They tested their theory by feeding 94 tiger beetles to big brown bats, which eat a wide array of insects but show a strong preference for beetles. To their surprise, 90 were completely eaten while two were only partially consumed, and just two were rejected, indicating that the beetles’ defensive chemicals do little to dissuade big brown bats.

According to Akito Kawahara, director of the museum’s McGuire Center for Lepidoptera and Biodiversity, this was the first time scientists had tested whether tiger beetles were actually noxious to bats. “Even if you identify a chemical, that doesn’t mean it’s a defense against a particular predator,” Kawahara said. “You don’t actually know until you do the experiment with the predator.”

Mimicry as a Survival Strategy

It turned out tiger beetles don’t use ultrasound to warn bats of their noxiousness. But there was one last possibility. Some moths produce anti-bat ultrasound even though they are palatable. Scientists believe these moths are trying to trick bats by acoustically mimicking the ultrasonic signals of genuinely noxious moth species.

Could tiger beetles be doing something similar? The researchers compared recordings of tiger beetle ultrasound, collected earlier in the study, with recordings of tiger moths already in their database. Upon analyzing the ultrasonic signals, they found a clear overlap and the answer to their question. Tiger beetles, which do not have chemical defenses against bats, produce ultrasound to mimic tiger moths, which are noxious to bats.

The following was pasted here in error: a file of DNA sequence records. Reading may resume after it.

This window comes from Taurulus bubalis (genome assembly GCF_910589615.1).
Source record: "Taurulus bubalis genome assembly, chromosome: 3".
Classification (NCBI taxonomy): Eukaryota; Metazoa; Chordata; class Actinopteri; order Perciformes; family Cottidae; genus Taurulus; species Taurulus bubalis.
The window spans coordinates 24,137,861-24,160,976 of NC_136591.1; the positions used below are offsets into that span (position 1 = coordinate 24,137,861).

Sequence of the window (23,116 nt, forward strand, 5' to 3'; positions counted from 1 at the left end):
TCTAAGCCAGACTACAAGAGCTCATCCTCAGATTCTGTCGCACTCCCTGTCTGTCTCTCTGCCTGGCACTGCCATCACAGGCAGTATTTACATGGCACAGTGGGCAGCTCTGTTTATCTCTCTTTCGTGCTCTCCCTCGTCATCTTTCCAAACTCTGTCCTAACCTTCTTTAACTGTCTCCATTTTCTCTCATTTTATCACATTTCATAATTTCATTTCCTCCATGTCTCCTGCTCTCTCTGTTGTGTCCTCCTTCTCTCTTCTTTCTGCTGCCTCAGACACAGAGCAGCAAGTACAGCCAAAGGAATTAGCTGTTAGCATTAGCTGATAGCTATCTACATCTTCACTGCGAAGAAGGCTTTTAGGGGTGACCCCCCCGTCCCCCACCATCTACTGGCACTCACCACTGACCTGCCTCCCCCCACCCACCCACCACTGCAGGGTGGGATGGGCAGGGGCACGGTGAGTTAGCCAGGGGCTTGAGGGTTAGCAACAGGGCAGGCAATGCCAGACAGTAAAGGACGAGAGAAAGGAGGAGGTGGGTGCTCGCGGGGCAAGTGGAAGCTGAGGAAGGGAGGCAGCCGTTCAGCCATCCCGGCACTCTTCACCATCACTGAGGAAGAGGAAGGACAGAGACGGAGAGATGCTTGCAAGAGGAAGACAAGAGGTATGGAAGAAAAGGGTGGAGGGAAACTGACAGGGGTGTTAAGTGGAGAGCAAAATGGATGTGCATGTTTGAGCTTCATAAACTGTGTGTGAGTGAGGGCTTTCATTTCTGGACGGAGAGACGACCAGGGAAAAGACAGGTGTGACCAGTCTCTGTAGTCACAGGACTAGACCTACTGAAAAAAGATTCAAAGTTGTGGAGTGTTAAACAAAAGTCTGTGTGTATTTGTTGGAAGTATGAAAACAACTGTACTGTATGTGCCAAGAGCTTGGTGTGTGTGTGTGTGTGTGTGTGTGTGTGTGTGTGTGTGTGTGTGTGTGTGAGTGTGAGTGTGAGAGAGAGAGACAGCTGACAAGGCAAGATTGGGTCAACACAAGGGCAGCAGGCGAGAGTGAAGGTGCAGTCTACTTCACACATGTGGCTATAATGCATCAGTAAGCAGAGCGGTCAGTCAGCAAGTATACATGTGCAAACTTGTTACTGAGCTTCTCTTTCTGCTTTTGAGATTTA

But this behavior is limited to tiger beetles that fly at night. Some of the 2,000 species of tiger beetles are active exclusively during the day, using their vision to chase and hunt smaller insects, and don’t have the selective pressure of bat predation. The 12 diurnal tiger beetle species that the researchers included in the study are evidence of this.“If you get one of those tiger beetles that goes to sleep at night and play bat echolocation to it, it makes no response at all,” Gough said. “And they seem to be able to pretty quickly lose the ability to be afraid of bat echolocation.”